Ask Matt: Career Crossroads - Pursuing a Path You're Passionate About

  • Article by: MATT KRUMRIE , Star Tribune Sales and Marketing
  • Updated: October 25, 2010 - 9:34 AM

Many job seekers get a degree and end up working in an unrelated field. Finding a career you are passionate about and a job you are excited to go to each day is key, no matter what your degree is in.

Dear Matt: I'm on my second job since graduating from college and I'm starting to think that the career path that I thought was right for me isn't. I'm not sure what I want to do next. Did I waste my college degree on a field I no longer want to work in or should I stick it out and try to get another job and give this career path one last try?

Matt: First of all, it's never a waste to put in the time and effort to earn a college degree. No matter where your career goes, you have a degree, and that is what's important. A high percentage of job seekers get a degree in one field but end up choosing a different career path down the road. What interests you between the ages of 18-25 certainly can and will change at age 30, 40, 50.

"I always tell people that they should find what it is that they love to do and are passionate about, this is when you can truly be happy, fulfilled, make a difference and really be successful," said Diane Duguay, HR and diversity coordinator with Kraus-Anderson Construction Company.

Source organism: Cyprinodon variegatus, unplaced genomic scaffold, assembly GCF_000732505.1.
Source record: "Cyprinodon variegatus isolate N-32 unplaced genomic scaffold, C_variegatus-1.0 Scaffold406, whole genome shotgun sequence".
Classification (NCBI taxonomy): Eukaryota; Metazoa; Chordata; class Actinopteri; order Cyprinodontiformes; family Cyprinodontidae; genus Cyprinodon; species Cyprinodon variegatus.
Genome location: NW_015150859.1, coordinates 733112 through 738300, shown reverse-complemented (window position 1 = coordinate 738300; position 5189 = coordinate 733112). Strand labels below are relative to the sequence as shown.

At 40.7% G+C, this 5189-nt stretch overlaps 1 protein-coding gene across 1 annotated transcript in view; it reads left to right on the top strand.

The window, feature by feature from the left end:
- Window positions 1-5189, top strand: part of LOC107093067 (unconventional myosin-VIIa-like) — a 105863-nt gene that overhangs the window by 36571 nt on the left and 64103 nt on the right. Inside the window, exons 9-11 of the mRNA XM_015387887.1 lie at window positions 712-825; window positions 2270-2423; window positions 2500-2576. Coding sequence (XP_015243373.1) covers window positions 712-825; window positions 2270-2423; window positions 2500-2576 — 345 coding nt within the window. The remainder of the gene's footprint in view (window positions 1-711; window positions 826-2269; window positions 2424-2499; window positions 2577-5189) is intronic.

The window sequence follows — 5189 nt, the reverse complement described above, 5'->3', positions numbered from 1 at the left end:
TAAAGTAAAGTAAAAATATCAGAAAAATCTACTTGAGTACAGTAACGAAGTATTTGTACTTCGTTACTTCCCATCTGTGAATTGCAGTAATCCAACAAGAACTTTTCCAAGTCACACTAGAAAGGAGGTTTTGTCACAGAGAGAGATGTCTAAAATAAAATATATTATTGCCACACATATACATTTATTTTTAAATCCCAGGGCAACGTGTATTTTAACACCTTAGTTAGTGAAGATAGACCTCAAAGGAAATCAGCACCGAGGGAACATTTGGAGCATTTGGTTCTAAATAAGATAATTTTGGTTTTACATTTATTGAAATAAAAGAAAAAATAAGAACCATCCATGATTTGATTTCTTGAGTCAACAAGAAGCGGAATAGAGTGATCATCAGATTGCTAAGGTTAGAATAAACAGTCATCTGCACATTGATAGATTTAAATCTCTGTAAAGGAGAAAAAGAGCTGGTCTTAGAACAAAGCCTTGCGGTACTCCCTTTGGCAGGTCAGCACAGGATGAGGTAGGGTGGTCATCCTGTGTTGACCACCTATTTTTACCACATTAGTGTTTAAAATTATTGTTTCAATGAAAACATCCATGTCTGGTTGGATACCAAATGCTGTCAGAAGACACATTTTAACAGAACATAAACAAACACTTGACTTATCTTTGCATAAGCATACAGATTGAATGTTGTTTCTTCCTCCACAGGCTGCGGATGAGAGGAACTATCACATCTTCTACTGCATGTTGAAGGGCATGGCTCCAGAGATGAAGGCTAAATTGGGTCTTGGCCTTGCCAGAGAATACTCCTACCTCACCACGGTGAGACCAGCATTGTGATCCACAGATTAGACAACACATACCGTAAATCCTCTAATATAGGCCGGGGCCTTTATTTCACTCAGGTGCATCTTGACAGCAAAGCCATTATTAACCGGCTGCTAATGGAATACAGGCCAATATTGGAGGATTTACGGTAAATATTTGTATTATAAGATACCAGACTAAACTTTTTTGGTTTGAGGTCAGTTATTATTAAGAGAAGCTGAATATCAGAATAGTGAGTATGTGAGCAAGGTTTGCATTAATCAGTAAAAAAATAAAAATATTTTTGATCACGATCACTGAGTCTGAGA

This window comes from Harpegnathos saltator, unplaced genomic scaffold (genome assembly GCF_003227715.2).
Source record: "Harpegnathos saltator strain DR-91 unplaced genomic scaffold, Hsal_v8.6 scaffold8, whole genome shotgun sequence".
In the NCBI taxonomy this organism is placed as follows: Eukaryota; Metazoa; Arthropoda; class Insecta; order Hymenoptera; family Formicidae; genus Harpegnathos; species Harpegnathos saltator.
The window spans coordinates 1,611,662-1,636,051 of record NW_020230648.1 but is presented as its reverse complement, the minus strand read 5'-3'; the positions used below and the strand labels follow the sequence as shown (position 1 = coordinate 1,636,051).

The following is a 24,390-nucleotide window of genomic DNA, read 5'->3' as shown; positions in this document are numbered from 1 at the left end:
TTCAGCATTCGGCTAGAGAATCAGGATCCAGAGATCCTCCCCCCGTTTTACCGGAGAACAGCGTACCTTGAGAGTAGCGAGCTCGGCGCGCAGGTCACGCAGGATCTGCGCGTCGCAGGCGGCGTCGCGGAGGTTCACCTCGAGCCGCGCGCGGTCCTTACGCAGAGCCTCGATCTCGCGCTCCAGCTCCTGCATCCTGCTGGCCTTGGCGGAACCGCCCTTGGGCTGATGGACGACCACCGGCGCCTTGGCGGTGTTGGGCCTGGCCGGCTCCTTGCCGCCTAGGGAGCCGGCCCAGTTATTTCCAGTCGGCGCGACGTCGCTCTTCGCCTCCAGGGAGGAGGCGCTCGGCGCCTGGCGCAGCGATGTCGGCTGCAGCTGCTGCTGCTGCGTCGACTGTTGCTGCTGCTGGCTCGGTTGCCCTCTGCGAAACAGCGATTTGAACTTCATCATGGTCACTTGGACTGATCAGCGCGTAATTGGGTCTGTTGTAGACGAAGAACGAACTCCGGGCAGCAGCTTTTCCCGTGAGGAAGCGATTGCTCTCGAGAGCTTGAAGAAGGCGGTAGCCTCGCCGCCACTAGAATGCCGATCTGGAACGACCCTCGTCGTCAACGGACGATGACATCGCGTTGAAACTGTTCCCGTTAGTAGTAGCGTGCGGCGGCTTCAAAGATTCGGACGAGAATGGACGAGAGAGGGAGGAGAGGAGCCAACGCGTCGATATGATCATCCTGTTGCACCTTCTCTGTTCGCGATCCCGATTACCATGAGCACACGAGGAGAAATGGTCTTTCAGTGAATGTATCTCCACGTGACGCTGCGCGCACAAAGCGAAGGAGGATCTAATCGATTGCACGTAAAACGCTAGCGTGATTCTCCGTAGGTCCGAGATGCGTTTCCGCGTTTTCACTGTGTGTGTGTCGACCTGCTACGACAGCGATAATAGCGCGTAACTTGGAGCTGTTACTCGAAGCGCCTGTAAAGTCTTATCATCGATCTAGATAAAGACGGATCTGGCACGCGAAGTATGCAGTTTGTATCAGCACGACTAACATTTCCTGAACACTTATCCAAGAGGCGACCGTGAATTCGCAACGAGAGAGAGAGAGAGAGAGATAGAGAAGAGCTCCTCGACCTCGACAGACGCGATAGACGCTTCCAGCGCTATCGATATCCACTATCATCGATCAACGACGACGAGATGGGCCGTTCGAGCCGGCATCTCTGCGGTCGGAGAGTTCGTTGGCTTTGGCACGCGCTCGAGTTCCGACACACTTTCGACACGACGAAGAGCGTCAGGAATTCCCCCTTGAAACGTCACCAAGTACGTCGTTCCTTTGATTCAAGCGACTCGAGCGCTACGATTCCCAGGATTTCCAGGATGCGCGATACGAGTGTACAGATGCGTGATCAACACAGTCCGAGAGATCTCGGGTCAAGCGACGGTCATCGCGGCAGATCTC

One way find your niche is through career assessment tests. Cindy Edwards, a career development coach and owner of Find Your Fit, LLC (tofindyourfit.com), likes two specific tests - the career self-assessment and occupation exploration, and the Assessing and Deciding Your Fit test. Edwards said the self-assessment process helps you identify and understand career satisfaction and engagement criteria that lead to fulfillment. Assessments can identify transferable skills, values, strengths, roles/functions, personality and interests. This helps identify work activities that provide enjoyment, organization qualities that match values, practical need criteria (defining salary, benefits) and expectations of relationships at work.

Developing a clear understanding of where you want to go next is key, no matter what you decide. It might take a couple of different jobs or even different career paths to find your best fit. But because you have a degree and some work experience, you are in a good position to explore new opportunities.

"Even if you feel like you've wasted time on a degree that perhaps has less job opportunities or lead to an unsatisfying job, in today's employment market it is still an advantage to have a degree," said Edwards.

Do you have an employment related or job search question for Matt? E-mail him today at askmatt@startribune.com.

All responses will be in the paper and no names will be used to protect your privacy.

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